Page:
# Speeding up generation of block diagonal matrix

I'm struggling with the following problem. I have $48$ square matrices (full, filled with real machine precision numbers, thus are packed, all different) of size $128$. I wolud like to place them on a diagonal of sparse array of dimension $48\times 128=6144$. The method(1)

SparseArray @ ArrayFlatten @ ReleaseHold @ DiagonalMatrix[Hold /@ matrices]
(* matrices is a list of 48 matices 128 x 128,
e.g. matrices = RandomReal[{}, {128, 128}] & /@ Range[48] *)


is too slow (it takes ~6s on my laptop). I'm suspecting that the problem is with the ArrayFlatten function, since this produces huge matrix $6144\times 6144$ filled moslty with zeros (in some sense it unpacks sparse array). Is there any way to do the same but much faster (more efficient)? In a fraction of a second (I'm optimistic)? I've looked at "SparseArray" context but without much success (SparseArrayVectorToDiagonalSparseArray seems to be equivalent to DiagonalMatrix so accepts only vectiors/lists). (Specific numbers given here are just for tests, in the end I would like to increase size of my problem, but then it of course gets even worse.)

After posting this question I've found the code on MathWorld which gives me the result in ~3.63s. Code by ybeltukov SparseArray[Band@{1, 1} -> matrices] is even faster (~2.48s) but still far from being ideal.

Update: I've checked that asymptotically execution time scales as (based on AbsoluteTiming):

• $m^{2}n^{2}$ for BlockDiagonalMatrix
• $m^{2}n^{1}$ for recent version of blockArray by ybeltukov

where: $n$ is a number of matrices/blocks and $m$ is a size of a single matix/block.

• The idiomatic SparseArray[Band@{1, 1} -> matrices] is 2 times faster. However, I think it can be improved further. Commented Nov 14, 2015 at 18:42
• Related, but not a duplicate: How to form a block-diagonal Matrix from a list of matrices? Commented Nov 14, 2015 at 18:44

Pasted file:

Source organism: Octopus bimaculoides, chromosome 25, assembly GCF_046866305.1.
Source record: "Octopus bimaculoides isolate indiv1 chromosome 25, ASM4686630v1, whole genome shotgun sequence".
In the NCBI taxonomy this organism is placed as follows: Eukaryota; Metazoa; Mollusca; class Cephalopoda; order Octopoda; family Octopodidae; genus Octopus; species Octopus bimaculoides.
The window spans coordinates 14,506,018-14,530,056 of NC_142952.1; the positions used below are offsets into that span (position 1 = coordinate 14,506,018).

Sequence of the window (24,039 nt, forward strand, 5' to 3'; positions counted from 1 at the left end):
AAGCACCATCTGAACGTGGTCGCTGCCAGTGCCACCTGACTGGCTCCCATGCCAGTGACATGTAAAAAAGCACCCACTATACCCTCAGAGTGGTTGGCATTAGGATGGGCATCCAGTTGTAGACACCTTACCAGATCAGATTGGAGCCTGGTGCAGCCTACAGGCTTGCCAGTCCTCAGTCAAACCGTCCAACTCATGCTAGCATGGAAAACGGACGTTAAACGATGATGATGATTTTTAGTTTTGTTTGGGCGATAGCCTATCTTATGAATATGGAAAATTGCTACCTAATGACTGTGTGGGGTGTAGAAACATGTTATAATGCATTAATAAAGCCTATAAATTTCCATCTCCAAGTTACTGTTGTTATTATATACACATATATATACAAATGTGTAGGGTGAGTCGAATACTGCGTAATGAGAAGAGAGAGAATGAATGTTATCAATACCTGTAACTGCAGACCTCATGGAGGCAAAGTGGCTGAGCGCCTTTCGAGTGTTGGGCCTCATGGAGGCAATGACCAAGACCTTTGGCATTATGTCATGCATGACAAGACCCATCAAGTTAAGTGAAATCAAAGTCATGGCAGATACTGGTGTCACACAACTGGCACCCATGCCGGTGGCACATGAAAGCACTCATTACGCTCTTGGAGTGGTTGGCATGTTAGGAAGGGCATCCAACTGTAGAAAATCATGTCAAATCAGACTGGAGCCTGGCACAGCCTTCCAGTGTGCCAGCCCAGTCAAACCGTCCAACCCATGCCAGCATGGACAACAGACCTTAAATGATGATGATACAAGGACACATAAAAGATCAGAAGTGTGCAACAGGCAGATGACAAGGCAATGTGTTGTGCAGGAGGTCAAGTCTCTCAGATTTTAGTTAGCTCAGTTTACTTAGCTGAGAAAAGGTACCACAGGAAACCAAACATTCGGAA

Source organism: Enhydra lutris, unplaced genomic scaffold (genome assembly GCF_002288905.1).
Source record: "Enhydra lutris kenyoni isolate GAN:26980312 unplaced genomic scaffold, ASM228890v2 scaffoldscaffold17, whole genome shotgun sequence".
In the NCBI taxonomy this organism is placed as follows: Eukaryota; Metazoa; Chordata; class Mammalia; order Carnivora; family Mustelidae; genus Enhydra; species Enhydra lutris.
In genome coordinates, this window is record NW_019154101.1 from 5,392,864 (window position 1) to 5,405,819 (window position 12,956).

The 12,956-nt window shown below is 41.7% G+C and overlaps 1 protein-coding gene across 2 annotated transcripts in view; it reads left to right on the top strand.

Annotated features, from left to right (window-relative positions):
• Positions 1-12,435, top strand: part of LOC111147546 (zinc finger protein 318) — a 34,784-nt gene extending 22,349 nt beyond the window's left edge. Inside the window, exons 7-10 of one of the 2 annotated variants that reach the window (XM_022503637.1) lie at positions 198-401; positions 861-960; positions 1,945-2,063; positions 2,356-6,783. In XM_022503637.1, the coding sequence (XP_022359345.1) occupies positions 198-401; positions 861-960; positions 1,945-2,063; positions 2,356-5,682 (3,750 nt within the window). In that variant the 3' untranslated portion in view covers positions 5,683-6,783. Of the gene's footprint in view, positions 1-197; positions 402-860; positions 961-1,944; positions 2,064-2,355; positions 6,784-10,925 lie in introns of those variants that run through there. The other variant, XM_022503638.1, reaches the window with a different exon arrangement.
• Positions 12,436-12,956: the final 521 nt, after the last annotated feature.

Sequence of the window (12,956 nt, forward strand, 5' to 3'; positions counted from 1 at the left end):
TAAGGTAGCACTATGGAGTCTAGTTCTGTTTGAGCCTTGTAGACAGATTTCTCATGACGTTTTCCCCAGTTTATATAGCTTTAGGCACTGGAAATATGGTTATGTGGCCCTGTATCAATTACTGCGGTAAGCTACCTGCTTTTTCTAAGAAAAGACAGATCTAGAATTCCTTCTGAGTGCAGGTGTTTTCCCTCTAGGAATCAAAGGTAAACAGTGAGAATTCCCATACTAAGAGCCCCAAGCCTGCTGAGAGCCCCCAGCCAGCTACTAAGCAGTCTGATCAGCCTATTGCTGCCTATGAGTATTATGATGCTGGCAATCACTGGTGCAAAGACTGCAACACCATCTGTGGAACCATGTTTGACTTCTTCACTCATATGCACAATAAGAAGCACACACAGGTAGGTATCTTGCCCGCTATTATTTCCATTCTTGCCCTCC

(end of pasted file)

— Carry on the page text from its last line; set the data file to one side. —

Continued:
• @ybeltukov Thank you, I'm looking for something way faster. This question (19778) is where I've found presented (reference) solution.
– mmal
Commented Nov 14, 2015 at 18:45
• Commented Nov 14, 2015 at 20:55

## 4 Answers

You are right, it can be done in a fraction of second. One can explicitly construct an array of indexes

blockArray[mat_] := SparseArray[
Tuples[Range@# - {1, 0, 0}].{Rest@#, {1, 0}, {0, 1}} &@Dimensions@mat ->
Flatten@mat]


Timings:

matrices = RandomReal[1, {48, 128, 128}];

s1 =
SparseArray@
ArrayFlatten@ReleaseHold@DiagonalMatrix[Hold /@ matrices]; // RepeatedTiming
(* {7.56, Null} *)

s2 = SparseArray[Band@{1, 1} -> matrices]; // RepeatedTiming
(* {4.03, Null} *)

s3 = blockArray[matrices]; // RepeatedTiming
(* {0.097, Null} *)

TrueQ[s1 == s2 == s3]
(* True *)


For further acceleration you can create the internal structure of the SparseArray directly

c = Compile[{{b, _Integer}, {h, _Integer}, {w, _Integer}},
Partition[Flatten@Table[k + i w, {i, 0, b - 1}, {j, h}, {k, w}], 1],
CompilationTarget -> "C", RuntimeOptions -> "Speed"];

blockArray2[mat_] :=
SparseArray @@ {Automatic, # {##2},
0, {1, {Range[0, 1 ##, #3], c@##}, Flatten@mat}} & @@ Dimensions@mat

s4 = blockArray2[matrices]; // RepeatedTiming
(* {0.031, Null} *)

s3 == s4
(* True *)

• Many thanks! This is great. I was going to ask whetere it can be further improved, but since you are still improving timings...
– mmal
Commented Nov 14, 2015 at 19:11
• @mmal Yes, I know one more hack :) Commented Nov 14, 2015 at 19:15
• I would be grateful.
– mmal
Commented Nov 14, 2015 at 19:25
• @mmal Please check the update. Note, that you can further accelerate SparseArray construction with LibraryLink and high-efficient C code. Commented Nov 14, 2015 at 20:50
• Compiled generation of sparse array structure is very promising. Unfortunately I'm not aware of LibraryLink technology. I'm still wondering whether any undocumented function from SparseArray could do the trick.
– mmal
Commented Nov 15, 2015 at 10:32

There is an undocumented built-in solution:

rules = {#, #} -> RandomReal[{}, {128, 128}] & /@ Range[48];
SparseArraySparseBlockMatrix[rules]; // RepeatedTiming

(* {0.042, Null} *)


Version 13.1 introduced BlockDiagonalMatrix (labeled as Experimental).

On my computer, it performs similarly to ybeltukov's blockArray (using the setup from the answer):

s3 = blockArray[matrices]; // RepeatedTiming
(*{0.0282592,Null}*)

s4 = BlockDiagonalMatrix@matrices; // RepeatedTiming
(* {0.0281052,Null}*)

s3 == s4
(* True *)


Your ArrayFlatten method can be made as fast as the other methods with two small tweaks: applying SparseArray to the list of dense matrices rather than at the end, and using N on the diagonal matrix to turn the off-diagonal zeros into approximate reals.

matrices = RandomReal[{}, {128, 128}] & /@ Range[48];

mat1 = SparseArray @ ArrayFlatten @ ReleaseHold @ DiagonalMatrix[Hold /@ matrices]; // RepeatedTiming
(* {3.72, Null} *)

mat2 = ArrayFlatten @ ReleaseHold @ N@DiagonalMatrix[Hold /@ SparseArray@matrices]; // RepeatedTiming
(* {0.045, Null} *)

mat1 == mat2
(* True *)
`